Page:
"B.B. I charge you gentlemen, that the fact, if it be a fact, that defendant was driving his vehicle at a speed greater than 25 miles per hour, does not mean that said speed was unlawful, but it would be for you to say under all the facts and circumstances whether or not such speed was unlawful."

STAKELY, Justice.

Mrs. Bertha Calhoun Tyler (appellant) brought this action against Charles Edward Drennen (appellee) for damages growing out of an automobile collision. The complaint contained a count in simple negligence and a count alleging wantonness. The defendant filed two pleas seeking damages by way of recoupment, one plea alleging simple negligence and the other averring wantonness. Both defendant and the plaintiff respectively filed a plea of the general issue in short by consent with leave to give in evidence any matter which would be admissible if specially pleaded. Upon submission of the case to the jury the jury returned a verdict for the defendant. The plaintiff filed a motion for a new trial which was overruled by the court.

On Sunday, January 2, 1949, about 11 A.M. the appellant was driving her automobile to church. This was at or near Mt. Pinson on highway 38. At the point of the accident there is an unpaved or chert driveway leading to a church located on the east side of highway 38. This chert driveway is approximately 12 feet wide and is about 21 feet north of the intersection of highway 38 with the Silver Lake Road, which was also unpaved at the time of the accident. Just prior to the accident appellant was driving south on highway 38. She testified that she only saw appellee's automobile, which was driving north on highway 38, for a distance of 100 feet before it reached the point of impact and that she was frightened and excited and didn't recall whether her foot was on the gas pedal or brake.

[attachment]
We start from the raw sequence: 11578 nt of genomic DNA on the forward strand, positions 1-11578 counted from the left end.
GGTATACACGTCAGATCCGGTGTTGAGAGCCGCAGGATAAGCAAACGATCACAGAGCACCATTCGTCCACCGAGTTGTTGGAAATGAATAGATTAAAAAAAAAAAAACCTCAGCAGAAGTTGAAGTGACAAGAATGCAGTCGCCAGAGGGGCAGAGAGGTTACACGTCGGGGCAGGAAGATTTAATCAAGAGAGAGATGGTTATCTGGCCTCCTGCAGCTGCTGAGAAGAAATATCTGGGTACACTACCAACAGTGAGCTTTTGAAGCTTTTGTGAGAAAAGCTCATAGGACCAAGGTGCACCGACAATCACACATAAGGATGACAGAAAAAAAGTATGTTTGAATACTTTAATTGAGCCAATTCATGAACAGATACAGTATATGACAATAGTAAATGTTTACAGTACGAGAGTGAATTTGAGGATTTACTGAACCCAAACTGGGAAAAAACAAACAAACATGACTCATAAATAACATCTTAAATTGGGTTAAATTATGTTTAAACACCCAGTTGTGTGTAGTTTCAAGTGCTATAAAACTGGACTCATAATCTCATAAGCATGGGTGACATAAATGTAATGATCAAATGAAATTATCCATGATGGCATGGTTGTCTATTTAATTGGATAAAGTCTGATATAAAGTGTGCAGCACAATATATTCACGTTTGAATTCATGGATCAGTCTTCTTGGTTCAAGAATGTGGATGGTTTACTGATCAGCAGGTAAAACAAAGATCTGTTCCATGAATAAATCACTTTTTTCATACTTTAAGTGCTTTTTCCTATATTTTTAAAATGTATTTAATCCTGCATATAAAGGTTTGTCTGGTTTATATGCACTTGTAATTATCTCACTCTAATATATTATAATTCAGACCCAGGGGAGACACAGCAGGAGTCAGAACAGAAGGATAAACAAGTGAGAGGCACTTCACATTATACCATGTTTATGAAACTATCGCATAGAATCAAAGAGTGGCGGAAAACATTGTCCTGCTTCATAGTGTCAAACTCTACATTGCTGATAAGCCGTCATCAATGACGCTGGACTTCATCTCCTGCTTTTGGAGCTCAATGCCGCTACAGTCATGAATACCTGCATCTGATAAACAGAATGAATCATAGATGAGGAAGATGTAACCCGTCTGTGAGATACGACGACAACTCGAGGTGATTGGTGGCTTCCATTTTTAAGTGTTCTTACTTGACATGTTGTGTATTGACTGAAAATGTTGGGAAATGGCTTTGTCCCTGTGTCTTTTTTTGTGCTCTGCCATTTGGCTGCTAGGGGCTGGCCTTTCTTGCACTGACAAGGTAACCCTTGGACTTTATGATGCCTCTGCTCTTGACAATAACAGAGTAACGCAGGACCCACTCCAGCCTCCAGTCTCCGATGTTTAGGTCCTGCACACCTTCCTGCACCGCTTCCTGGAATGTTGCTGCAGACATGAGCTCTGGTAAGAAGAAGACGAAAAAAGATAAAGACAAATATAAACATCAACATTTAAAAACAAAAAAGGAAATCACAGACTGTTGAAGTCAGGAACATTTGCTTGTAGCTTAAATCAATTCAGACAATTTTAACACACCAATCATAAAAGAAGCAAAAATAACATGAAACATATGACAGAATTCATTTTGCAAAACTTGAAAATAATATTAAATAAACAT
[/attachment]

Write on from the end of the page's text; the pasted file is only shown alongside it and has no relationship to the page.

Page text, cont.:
The defendant testified that just prior to the accident he was traveling north on the east side of highway 38 and saw appellant's car several hundred feet away but when he was only about 70 or 80 feet from appellant's car without signal so far as he saw, she suddenly cut across the highway to the left and stopped immediately in front of his car, blocking the highway. The defendant testified that when he saw the plaintiff turn he immediately applied his brakes. The point of impact was approximately 3 feet and 6 inches east of the center line of the highway and the skid marks made by defendant's car leading up to the defendant's vehicle were wholly on the east side of the center line of the highway. The left front of the defendant's car collided with the right front of appellant's car. There is testimony tending to show that after the impact the defendant's car stopped approximately at the point of the impact traveling at that time not over 8 or 10 miles per hour while the plaintiff's car rolled slowly backwards down the hill for a distance of 15 feet.